Phase field model

Phase field model

Ferroelectric materials possess a spontaneous polarization in unit cells, which can be reoriented by applying an electric field or through mechanical forces. At the nanoscale, the polarized unit cells group together to form polarization patterns (microstructures) that determine ferroelectric properties. Using a phase-field model, I predict how a polarization pattern evolves and responds to external loads. The results are applied to design ferroelectric nano-actuators and energy harvesters. Furthermore, the results motivate research towards developing prospective nanoscale applications from other smart materials, such as relaxors and ferromagnets.


Below are some examples of actuation cycles simulated using phase-field methods. In these videos, you’ll see the polarization pattern evolving in the ferroelectric material on the left-side of the frame. The corresponding actuation strains are plotted on the right-side of the frame.

Example 1 – Embedded nanoactuator


Example 2 – Bending nanoactuator


Here is a brief explanation of how the actuators work:

I use the phase-field model as a design tool to develop ferroelectric energy harvesters and memory elements. The results from the simulations assist in developing device prototypes and eventually benefit industrial fabrication. Furthermore, I use the phase-field model to test the stability of laminate patterns in ferroelectrics.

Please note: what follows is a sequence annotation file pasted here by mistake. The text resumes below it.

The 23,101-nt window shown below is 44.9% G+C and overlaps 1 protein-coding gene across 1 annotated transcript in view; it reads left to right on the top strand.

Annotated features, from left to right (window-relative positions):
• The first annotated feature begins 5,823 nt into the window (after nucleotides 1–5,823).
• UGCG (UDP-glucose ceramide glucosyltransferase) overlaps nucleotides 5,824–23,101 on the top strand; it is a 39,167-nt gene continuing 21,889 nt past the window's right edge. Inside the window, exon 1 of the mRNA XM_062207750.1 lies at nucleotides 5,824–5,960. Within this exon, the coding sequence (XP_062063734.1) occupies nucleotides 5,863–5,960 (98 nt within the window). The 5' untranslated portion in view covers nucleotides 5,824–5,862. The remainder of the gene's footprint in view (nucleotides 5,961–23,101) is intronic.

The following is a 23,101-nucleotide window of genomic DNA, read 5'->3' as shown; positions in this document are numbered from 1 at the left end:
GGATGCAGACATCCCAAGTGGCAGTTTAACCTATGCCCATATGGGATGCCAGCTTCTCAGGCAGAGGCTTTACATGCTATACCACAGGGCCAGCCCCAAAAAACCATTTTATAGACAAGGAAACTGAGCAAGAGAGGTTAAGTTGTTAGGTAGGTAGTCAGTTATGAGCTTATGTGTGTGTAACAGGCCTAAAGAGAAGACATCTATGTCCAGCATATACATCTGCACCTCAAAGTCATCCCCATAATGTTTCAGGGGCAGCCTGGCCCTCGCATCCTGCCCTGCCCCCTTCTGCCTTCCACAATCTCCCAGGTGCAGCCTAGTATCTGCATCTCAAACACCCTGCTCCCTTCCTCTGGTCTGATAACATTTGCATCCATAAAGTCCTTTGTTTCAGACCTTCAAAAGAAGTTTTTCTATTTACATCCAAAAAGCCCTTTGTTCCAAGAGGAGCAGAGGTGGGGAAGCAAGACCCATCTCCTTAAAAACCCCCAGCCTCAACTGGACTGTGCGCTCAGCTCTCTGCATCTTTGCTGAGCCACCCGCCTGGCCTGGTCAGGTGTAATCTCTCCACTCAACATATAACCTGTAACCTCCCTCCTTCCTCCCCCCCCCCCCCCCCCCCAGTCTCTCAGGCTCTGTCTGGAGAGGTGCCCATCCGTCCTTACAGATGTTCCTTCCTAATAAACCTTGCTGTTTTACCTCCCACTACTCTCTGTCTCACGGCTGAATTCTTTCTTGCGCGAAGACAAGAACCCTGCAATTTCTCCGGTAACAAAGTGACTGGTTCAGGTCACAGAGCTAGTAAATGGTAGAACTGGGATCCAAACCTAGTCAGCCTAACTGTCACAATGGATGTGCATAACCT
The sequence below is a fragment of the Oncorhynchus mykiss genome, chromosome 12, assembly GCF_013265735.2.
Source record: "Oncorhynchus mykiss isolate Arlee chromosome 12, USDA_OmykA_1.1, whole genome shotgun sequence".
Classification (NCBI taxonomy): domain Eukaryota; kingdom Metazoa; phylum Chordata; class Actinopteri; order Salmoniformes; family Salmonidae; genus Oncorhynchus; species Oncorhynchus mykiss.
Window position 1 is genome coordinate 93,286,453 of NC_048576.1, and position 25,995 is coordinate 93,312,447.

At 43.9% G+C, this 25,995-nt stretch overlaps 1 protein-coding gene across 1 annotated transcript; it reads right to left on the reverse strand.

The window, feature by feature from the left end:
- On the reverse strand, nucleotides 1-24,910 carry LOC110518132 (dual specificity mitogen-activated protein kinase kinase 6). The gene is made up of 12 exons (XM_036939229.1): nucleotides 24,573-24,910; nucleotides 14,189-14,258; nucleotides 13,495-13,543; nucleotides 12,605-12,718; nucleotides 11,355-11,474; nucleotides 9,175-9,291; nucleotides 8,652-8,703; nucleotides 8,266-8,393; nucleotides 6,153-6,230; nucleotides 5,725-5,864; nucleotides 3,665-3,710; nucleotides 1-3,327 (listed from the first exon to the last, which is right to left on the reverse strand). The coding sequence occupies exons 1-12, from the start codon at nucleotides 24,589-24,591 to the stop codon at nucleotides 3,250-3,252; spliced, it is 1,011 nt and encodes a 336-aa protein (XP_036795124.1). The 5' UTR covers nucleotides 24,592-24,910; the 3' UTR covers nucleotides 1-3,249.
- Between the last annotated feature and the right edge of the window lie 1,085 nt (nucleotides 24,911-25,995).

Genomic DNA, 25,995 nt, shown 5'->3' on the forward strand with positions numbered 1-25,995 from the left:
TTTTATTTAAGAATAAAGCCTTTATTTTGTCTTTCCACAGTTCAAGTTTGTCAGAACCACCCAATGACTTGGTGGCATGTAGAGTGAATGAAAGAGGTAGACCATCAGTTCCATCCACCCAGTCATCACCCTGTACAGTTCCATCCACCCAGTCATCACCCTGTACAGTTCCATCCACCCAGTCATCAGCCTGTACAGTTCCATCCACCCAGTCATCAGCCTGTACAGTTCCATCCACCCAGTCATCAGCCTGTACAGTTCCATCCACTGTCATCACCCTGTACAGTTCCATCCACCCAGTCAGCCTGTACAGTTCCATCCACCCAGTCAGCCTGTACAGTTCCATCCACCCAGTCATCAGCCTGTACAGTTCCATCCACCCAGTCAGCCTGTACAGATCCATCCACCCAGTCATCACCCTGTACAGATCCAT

The figure above illustrates the stability of in-plane polarized laminate patterns under zero external loads. While the herringbone laminate patterns in subfigure (a) is stable at equilibrium, the other complex laminates (b-c) dissolve to form simpler polarization patterns at equilibrium. In this paper, I stabilized the laminate patterns by applying mechanical stresses and electric fields. These results explain prior experimental observations of polarization patterns and provide useful insights on how to engineer domain configurations for nanoscale ferroelectric applications.

Collaborators: John Huber University of Oxford, UK
                           Ingo Muench Karlsruhe Insitute of Technology, Germany
                           Chad Landis University of Texas at Austin, USA

Related references
Nanoactuators Energy harvester LaminatesVortex pattern

Note pdfs (preprints) of these papers are available for educational purposes on the publications page